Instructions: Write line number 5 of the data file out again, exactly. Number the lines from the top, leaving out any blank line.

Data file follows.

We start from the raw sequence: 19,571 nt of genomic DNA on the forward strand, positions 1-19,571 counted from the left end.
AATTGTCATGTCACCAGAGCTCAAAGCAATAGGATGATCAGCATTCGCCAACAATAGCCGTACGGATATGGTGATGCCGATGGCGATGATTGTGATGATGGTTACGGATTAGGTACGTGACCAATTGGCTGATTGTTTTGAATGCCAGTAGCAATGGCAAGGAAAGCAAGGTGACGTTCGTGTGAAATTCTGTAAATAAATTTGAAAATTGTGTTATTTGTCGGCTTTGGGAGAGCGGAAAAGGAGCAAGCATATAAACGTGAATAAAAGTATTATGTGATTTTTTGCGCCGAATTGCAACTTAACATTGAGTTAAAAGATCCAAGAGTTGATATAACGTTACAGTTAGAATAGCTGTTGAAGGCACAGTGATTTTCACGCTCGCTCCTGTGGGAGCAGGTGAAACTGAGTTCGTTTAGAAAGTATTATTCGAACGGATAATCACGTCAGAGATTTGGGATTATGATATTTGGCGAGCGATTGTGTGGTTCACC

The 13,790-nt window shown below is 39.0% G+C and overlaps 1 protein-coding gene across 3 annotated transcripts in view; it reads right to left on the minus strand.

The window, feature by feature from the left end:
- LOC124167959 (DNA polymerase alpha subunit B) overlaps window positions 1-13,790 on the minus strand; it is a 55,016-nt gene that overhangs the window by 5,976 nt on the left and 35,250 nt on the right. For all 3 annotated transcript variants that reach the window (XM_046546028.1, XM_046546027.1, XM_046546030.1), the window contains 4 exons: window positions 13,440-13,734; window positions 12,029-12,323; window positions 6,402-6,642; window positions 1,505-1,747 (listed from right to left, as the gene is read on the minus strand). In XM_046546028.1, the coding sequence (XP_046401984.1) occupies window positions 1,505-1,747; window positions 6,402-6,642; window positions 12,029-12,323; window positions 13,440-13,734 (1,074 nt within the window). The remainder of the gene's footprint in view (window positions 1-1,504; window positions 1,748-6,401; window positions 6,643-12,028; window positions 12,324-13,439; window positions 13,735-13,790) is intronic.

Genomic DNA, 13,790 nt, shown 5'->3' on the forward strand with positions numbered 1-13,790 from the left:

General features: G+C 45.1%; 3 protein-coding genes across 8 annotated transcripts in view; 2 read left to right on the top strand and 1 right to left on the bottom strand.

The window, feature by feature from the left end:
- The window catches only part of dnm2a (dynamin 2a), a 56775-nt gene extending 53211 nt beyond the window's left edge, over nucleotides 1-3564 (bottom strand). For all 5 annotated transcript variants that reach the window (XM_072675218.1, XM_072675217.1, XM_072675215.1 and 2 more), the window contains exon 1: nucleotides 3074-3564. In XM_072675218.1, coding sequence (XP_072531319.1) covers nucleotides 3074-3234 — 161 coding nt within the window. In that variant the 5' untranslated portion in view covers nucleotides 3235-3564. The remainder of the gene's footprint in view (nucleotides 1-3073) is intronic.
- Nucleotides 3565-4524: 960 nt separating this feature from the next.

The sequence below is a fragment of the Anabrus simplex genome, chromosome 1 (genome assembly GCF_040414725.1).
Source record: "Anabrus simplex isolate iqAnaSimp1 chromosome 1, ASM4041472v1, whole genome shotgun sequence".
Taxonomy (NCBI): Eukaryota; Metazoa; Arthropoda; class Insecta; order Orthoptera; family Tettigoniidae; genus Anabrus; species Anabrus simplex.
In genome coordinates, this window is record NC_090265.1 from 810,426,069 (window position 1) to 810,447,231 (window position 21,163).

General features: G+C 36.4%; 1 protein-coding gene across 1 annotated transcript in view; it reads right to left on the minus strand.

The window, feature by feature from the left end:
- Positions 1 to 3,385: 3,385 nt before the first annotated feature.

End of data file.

- LOC124167959 (DNA polymerase alpha subunit B) overlaps window positions 1-13,790 on the minus strand; it is a 55,016-nt gene that overhangs the window by 5,976 nt on the left and 35,250 nt on the right. For all 3 annotated transcript variants that reach the window (XM_046546028.1, XM_046546027.1, XM_046546030.1), the window contains 4 exons: window positions 13,440-13,734; window positions 12,029-12,323; window positions 6,402-6,642; window positions 1,505-1,747 (listed from right to left, as the gene is read on the minus strand). In XM_046546028.1, the coding sequence (XP_046401984.1) occupies window positions 1,505-1,747; window positions 6,402-6,642; window positions 12,029-12,323; window positions 13,440-13,734 (1,074 nt within the window). The remainder of the gene's footprint in view (window positions 1-1,504; window positions 1,748-6,401; window positions 6,643-12,028; window positions 12,324-13,439; window positions 13,735-13,790) is intronic.